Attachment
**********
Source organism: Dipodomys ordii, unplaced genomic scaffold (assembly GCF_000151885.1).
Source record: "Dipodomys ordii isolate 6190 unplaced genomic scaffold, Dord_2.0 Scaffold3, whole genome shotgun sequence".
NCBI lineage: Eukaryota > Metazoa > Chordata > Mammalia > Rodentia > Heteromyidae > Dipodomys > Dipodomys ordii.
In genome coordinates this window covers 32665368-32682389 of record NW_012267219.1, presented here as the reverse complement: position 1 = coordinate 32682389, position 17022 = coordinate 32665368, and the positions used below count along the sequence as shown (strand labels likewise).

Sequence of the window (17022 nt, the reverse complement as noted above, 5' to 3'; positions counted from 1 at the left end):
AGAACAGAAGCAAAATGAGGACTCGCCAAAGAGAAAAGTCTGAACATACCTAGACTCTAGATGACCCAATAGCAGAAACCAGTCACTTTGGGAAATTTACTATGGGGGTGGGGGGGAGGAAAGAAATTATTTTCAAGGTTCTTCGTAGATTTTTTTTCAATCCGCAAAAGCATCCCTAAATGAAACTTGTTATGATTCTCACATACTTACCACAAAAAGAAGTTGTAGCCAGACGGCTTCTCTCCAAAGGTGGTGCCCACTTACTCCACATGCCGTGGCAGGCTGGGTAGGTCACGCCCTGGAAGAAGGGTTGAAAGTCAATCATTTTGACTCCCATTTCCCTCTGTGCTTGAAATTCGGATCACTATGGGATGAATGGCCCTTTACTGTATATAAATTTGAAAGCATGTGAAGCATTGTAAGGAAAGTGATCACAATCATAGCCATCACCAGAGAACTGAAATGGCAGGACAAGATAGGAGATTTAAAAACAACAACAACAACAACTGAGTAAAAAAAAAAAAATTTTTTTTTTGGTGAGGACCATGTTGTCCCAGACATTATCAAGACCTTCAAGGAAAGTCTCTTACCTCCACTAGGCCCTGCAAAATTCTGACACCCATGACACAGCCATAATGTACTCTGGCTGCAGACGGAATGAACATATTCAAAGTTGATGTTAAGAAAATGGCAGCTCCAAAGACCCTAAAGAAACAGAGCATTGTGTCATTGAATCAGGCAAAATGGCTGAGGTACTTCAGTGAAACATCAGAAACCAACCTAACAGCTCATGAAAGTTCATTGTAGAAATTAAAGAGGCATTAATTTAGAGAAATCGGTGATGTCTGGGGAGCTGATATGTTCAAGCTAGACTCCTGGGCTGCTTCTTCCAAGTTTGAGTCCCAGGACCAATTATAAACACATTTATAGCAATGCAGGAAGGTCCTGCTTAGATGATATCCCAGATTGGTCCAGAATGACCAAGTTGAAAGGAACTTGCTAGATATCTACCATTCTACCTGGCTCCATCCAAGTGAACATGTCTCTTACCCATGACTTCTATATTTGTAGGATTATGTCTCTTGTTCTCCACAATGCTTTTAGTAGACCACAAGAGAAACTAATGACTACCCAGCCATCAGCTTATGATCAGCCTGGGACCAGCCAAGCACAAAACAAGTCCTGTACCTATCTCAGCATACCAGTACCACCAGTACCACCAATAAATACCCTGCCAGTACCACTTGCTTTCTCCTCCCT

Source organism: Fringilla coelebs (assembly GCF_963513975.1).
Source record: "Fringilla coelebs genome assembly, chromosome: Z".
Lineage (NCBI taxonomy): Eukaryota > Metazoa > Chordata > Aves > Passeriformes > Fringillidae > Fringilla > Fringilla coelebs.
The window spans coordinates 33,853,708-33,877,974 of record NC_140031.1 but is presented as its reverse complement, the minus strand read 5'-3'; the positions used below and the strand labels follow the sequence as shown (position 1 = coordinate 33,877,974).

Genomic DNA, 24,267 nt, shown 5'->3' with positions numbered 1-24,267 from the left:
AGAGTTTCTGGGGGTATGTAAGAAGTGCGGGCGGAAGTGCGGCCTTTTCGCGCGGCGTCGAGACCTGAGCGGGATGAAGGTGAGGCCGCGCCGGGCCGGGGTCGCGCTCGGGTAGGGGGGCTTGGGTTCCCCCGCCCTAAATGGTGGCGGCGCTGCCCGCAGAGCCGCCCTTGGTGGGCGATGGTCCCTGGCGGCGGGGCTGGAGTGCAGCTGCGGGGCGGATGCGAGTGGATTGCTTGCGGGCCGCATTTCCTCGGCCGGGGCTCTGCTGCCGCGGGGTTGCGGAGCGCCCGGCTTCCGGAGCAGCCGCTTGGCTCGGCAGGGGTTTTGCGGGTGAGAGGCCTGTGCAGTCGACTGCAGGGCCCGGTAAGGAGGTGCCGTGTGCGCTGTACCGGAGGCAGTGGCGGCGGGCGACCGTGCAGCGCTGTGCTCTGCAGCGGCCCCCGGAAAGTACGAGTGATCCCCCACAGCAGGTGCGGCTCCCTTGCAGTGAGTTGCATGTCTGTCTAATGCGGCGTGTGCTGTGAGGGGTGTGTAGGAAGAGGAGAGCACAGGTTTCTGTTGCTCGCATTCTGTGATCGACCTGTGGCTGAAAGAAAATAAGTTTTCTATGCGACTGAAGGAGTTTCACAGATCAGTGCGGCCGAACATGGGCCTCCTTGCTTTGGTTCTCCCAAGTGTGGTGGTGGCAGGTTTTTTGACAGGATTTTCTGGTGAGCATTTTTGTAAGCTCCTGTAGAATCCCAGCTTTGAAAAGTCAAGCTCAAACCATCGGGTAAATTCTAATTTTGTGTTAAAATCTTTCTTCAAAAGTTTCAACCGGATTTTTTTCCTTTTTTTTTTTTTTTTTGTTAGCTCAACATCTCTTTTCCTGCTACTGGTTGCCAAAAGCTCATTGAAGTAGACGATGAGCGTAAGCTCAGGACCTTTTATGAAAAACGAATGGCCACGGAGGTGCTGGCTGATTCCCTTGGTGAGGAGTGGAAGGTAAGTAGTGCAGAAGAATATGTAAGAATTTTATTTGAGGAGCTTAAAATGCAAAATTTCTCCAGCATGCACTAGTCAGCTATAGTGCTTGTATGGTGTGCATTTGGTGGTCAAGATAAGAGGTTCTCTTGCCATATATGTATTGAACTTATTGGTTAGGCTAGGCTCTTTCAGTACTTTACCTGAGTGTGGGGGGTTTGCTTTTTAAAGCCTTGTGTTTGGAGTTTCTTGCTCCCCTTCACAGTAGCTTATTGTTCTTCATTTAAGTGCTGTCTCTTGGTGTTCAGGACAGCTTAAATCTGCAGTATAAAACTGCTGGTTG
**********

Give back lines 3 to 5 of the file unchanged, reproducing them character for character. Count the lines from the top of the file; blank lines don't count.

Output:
NCBI lineage: Eukaryota > Metazoa > Chordata > Mammalia > Rodentia > Heteromyidae > Dipodomys > Dipodomys ordii.
In genome coordinates this window covers 32665368-32682389 of record NW_012267219.1, presented here as the reverse complement: position 1 = coordinate 32682389, position 17022 = coordinate 32665368, and the positions used below count along the sequence as shown (strand labels likewise).

Sequence of the window (17022 nt, the reverse complement as noted above, 5' to 3'; positions counted from 1 at the left end):